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Pakistan’s Best Kept Secret: Apsidal Temple, Swat

Pakistan’s Best Kept Secret: Apsidal Temple, Swat
Published On: 31-Jan-2022
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Archeologists have discovered an Apsidal temple from the Buddhist period in the Bazira area of Barikot Tehsil, Swat. According to reports, the well-preserved four-meter-high temple is 2300 years old and is from the Buddhist period. Ca’ Foscari University and the Italian Archeological Mission in collaboration with the provincial department of archeology and museums discovered the ancient site and the project is being called The Italian Mission.

Andreas Ferrarese, Italian Ambassador to Pakistan, told Dawn that he was excited that the discovery was also made by Italian archeologists. He said, “it is so impressive to find something common between the archeology of Pakistan and that of Italy. It is something that shows that even in antiquity we have a kind of globalization where people had an exchange of certain techniques and ideas of culture and religions which is astonishing. The more we search for the past, the more we find that we have a future together.”

According to Prof Luca M Olivieri, head of the Italian Mission, the Buddhist sacred structure’s foundation may be traced back to the Mauryan period, most likely to the 3rd century BC. Which was then followed up by major reconstruction in the 2nd century, BC. This was followed by a major reconstruction undertaken in the 2nd century BC. When the Greeks arrived and refortified the city of Bazira, known to them from the times of Alexander the Great, they found an existing structure constructed during the Mauryan period at the time of Ashoka.

Since then, after the rule of King Menander in the mid-second century, the monument was enhanced and kept in function for centuries till the third and fourth century when it was eventually abandoned, as the Kushan city of Bazira was razed by an earthquake. “This is an astonishingly important discovery as it attests a new architectural shape of Buddhist structure in Gandhara. We only have one other example of apsidal temple in a city at Sirkap, Taxila.”

The region, once part of Gandhara, is famous for playing a critical role in the spread of Buddhism across Central Asia as well as the germination of Buddhist art and iconography. Not only do the ruins demonstrate that Bazira hosted the Indo-Greeks since at least Menander I Soter (165/155 BCE–130 BCE), who was most famous for his support of Buddhism, but also that Buddhists had been influential here since the 3rd century BCE. This seems to have been the period in which Bazira entered a true Buddhist golden age.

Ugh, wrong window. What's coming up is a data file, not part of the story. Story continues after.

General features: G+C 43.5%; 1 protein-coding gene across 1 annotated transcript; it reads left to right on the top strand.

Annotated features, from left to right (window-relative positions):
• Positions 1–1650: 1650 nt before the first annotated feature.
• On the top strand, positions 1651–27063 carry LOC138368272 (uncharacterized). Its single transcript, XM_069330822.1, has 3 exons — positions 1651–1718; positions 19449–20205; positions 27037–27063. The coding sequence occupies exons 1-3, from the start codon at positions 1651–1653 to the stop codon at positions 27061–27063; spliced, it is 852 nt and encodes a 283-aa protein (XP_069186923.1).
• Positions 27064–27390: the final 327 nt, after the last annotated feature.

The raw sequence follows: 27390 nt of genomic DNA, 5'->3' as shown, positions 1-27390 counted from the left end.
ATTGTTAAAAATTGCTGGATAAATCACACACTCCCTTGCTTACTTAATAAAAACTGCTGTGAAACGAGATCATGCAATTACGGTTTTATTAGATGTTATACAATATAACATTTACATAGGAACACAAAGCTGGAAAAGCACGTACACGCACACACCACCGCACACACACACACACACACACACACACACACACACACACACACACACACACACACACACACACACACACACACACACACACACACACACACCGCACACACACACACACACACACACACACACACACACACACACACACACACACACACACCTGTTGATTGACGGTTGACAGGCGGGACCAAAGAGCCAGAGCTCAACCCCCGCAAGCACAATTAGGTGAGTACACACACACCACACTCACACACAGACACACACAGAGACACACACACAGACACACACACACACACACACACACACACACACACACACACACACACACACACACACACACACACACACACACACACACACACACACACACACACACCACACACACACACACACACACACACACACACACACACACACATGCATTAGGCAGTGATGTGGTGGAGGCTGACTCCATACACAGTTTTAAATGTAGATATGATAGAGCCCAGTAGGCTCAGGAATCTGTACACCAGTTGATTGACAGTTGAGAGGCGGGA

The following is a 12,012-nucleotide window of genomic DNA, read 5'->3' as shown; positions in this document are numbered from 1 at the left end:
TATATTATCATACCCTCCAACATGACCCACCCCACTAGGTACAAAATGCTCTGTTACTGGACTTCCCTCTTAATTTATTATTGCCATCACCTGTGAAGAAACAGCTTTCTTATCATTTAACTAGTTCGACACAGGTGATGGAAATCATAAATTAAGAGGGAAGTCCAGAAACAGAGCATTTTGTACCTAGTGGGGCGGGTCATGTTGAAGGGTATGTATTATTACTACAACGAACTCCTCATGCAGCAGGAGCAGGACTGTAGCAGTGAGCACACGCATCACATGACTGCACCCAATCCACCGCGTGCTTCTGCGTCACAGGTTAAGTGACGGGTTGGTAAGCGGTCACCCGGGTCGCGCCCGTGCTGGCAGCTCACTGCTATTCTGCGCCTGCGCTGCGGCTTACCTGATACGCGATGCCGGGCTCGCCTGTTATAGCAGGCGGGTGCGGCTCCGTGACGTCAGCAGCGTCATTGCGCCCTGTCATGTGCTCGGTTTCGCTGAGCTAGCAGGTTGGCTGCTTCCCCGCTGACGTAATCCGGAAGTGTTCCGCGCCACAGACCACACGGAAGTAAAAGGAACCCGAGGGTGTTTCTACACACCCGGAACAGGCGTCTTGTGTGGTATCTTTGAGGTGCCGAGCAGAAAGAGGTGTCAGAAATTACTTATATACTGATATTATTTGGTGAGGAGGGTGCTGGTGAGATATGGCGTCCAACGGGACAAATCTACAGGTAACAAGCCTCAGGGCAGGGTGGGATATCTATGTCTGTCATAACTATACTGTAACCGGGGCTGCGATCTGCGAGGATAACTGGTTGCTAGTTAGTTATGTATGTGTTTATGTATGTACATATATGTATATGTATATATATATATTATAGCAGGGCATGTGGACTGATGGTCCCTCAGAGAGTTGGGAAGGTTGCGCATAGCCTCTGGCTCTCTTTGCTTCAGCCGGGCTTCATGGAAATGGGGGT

Interestingly, archeologists have also discovered coins, an onyx-made seal, and many other pots and plates with ancient inscriptions on them. “We have found coins, among which a silver specimen issued by King Menander, an onyx-made seal decorated with a Hellenistic intaglio depicting the image of a youth in Greek attire with a Kharosthi inscription, a monumental Kharosthi epigraph, many other Kharosthi inscriptions on pots, and potsherds belonging to the Indo-Greek cultural horizon such as fish plates and polished black pottery that imitates Attic models,” said Dr Michele Minardi, another Italian archeologist. The site has been plundered by illegal excavators between 2008 and 2010. If it was not plundered, the scientific output would have been even more important, said the archeologists.

Dr Abdul Samad Khan, Director Archeology, said that the new discovery was important in different ways, especially in connection with religious harmony, tolerance, and multiculturalism in the Gandhara period. “The entire province and Swat are extremely rich in archeological treasure. So far, archeologists have only explored about five per cent sites and the remaining 95 per cent are still unexplored,” he said.

Imagine, if only 5 per cent has been unearthed, and 95 per cent has not, as of yet, imagine the possibilities of what is yet to come, and the curiosity that keeps us at bay. This can surely and verily enhance the attention towards tourism and particularly for the people around the world who have a thing for history and fancy archeology.

Zara nam hou tou mitti bohot zarkheiz hai saqi!

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